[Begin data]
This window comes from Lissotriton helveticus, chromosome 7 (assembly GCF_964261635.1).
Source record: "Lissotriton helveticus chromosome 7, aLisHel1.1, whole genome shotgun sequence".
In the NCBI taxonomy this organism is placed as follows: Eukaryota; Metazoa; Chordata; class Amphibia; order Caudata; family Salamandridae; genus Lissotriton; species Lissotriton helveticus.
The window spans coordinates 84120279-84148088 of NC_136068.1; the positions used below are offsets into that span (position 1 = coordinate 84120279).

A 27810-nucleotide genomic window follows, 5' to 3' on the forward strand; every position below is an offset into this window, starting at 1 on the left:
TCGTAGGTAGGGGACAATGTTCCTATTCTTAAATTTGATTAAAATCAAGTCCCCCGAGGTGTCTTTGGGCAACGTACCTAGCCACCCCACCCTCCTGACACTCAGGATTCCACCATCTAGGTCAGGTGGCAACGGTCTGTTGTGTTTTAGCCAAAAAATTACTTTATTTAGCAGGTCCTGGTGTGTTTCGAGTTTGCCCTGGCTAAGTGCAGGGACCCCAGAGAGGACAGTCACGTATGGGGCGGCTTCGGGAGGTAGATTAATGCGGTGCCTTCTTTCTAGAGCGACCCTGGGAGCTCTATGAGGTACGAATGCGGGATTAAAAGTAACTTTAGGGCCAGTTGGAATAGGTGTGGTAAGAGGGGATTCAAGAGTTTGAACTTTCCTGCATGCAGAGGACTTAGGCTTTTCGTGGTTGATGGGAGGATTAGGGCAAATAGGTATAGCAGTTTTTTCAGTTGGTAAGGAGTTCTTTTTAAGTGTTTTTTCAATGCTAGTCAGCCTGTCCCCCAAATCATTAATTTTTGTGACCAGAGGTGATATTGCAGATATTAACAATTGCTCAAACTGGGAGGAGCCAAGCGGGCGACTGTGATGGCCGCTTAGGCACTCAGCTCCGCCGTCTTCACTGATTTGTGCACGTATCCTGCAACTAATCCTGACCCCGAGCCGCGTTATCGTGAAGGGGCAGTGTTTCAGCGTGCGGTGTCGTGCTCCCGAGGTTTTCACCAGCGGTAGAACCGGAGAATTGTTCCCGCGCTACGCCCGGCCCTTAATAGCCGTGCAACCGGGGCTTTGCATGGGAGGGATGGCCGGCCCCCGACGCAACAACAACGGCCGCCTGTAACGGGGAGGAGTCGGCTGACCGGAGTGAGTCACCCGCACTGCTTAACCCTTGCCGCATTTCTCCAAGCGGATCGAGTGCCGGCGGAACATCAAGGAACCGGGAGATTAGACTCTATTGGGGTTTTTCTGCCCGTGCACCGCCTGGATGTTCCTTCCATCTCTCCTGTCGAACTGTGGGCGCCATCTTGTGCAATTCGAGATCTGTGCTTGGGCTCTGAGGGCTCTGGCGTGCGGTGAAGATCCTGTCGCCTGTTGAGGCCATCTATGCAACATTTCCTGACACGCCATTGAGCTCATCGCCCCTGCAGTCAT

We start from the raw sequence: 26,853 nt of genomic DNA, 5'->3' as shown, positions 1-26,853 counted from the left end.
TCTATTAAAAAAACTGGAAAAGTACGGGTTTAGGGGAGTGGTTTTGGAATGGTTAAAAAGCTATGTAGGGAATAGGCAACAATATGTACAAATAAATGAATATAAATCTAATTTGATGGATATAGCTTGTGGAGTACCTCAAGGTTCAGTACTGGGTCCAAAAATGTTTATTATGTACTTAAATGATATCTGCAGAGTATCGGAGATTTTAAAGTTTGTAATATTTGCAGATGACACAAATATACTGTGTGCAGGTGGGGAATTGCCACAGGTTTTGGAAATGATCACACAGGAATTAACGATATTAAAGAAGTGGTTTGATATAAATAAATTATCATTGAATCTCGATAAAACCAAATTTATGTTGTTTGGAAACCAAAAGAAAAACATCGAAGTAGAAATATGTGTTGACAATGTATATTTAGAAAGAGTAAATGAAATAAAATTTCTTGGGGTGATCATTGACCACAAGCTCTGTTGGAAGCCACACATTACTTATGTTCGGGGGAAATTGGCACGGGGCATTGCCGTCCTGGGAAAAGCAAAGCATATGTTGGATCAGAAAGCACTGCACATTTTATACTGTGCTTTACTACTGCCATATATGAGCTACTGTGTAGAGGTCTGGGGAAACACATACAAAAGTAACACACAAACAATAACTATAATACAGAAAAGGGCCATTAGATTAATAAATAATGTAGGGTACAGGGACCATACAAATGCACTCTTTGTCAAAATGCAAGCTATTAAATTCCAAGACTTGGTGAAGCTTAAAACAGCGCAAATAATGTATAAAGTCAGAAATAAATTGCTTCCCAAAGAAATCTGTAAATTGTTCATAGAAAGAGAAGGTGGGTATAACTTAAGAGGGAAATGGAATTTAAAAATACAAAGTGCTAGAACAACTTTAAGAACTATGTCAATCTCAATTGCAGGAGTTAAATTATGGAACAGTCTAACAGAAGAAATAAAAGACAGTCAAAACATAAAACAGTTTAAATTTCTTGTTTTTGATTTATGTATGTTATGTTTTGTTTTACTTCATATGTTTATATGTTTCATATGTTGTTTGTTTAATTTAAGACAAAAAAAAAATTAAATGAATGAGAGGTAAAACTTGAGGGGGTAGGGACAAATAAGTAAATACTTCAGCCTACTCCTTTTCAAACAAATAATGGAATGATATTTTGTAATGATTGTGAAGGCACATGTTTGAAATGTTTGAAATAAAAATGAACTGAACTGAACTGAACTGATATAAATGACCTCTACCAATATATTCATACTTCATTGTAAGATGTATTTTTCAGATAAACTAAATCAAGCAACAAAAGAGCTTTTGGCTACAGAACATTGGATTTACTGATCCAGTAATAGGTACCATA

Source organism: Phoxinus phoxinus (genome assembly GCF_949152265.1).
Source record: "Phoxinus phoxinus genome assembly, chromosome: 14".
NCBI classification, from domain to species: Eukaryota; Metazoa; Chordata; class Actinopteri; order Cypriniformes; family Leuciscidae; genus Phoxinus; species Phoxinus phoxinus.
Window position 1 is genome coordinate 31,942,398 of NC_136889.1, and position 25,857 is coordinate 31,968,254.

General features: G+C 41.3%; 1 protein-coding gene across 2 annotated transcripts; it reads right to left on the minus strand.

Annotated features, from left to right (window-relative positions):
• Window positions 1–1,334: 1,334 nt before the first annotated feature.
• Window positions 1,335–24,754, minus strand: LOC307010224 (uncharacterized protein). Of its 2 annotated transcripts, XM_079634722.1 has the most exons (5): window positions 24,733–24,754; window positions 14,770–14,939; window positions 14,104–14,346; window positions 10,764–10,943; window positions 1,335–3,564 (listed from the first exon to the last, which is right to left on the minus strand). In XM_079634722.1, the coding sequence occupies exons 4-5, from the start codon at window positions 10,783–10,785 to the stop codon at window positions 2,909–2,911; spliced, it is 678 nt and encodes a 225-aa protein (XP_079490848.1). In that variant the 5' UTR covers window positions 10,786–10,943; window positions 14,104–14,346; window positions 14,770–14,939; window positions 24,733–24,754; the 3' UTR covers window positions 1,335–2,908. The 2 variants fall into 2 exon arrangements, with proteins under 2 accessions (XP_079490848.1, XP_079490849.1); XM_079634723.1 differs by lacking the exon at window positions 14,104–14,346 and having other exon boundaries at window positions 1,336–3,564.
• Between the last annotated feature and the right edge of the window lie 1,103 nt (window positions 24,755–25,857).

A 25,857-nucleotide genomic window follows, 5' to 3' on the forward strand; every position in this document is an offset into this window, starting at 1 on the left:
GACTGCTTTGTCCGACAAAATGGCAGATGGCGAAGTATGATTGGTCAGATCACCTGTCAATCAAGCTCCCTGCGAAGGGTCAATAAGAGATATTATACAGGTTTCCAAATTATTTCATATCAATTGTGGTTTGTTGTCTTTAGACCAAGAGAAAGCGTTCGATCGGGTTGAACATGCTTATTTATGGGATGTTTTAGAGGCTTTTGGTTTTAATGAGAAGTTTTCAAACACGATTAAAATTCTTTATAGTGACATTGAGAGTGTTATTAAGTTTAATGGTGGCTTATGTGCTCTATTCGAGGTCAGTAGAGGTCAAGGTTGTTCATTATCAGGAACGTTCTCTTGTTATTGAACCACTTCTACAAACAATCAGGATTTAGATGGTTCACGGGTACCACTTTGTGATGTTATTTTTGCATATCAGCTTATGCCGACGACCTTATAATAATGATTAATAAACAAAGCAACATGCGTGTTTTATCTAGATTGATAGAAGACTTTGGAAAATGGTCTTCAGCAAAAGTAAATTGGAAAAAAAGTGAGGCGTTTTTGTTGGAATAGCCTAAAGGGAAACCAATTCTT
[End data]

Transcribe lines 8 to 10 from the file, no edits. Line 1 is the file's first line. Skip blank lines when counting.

TCTATTAAAAAAACTGGAAAAGTACGGGTTTAGGGGAGTGGTTTTGGAATGGTTAAAAAGCTATGTAGGGAATAGGCAACAATATGTACAAATAAATGAATATAAATCTAATTTGATGGATATAGCTTGTGGAGTACCTCAAGGTTCAGTACTGGGTCCAAAAATGTTTATTATGTACTTAAATGATATCTGCAGAGTATCGGAGATTTTAAAGTTTGTAATATTTGCAGATGACACAAATATACTGTGTGCAGGTGGGGAATTGCCACAGGTTTTGGAAATGATCACACAGGAATTAACGATATTAAAGAAGTGGTTTGATATAAATAAATTATCATTGAATCTCGATAAAACCAAATTTATGTTGTTTGGAAACCAAAAGAAAAACATCGAAGTAGAAATATGTGTTGACAATGTATATTTAGAAAGAGTAAATGAAATAAAATTTCTTGGGGTGATCATTGACCACAAGCTCTGTTGGAAGCCACACATTACTTATGTTCGGGGGAAATTGGCACGGGGCATTGCCGTCCTGGGAAAAGCAAAGCATATGTTGGATCAGAAAGCACTGCACATTTTATACTGTGCTTTACTACTGCCATATATGAGCTACTGTGTAGAGGTCTGGGGAAACACATACAAAAGTAACACACAAACAATAACTATAATACAGAAAAGGGCCATTAGATTAATAAATAATGTAGGGTACAGGGACCATACAAATGCACTCTTTGTCAAAATGCAAGCTATTAAATTCCAAGACTTGGTGAAGCTTAAAACAGCGCAAATAATGTATAAAGTCAGAAATAAATTGCTTCCCAAAGAAATCTGTAAATTGTTCATAGAAAGAGAAGGTGGGTATAACTTAAGAGGGAAATGGAATTTAAAAATACAAAGTGCTAGAACAACTTTAAGAACTATGTCAATCTCAATTGCAGGAGTTAAATTATGGAACAGTCTAACAGAAGAAATAAAAGACAGTCAAAACATAAAACAGTTTAAATTTCTTGTTTTTGATTTATGTATGTTATGTTTTGTTTTACTTCATATGTTTATATGTTTCATATGTTGTTTGTTTAATTTAAGACAAAAAAAAAATTAAATGAATGAGAGGTAAAACTTGAGGGGGTAGGGACAAATAAGTAAATACTTCAGCCTACTCCTTTTCAAACAAATAATGGAATGATATTTTGTAATGATTGTGAAGGCACATGTTTGAAATGTTTGAAATAAAAATGAACTGAACTGAACTGAACTGATATAAATGACCTCTACCAATATATTCATACTTCATTGTAAGATGTATTTTTCAGATAAACTAAATCAAGCAACAAAAGAGCTTTTGGCTACAGAACATTGGATTTACTGATCCAGTAATAGGTACCATA

Source organism: Phoxinus phoxinus (genome assembly GCF_949152265.1).
Source record: "Phoxinus phoxinus genome assembly, chromosome: 14".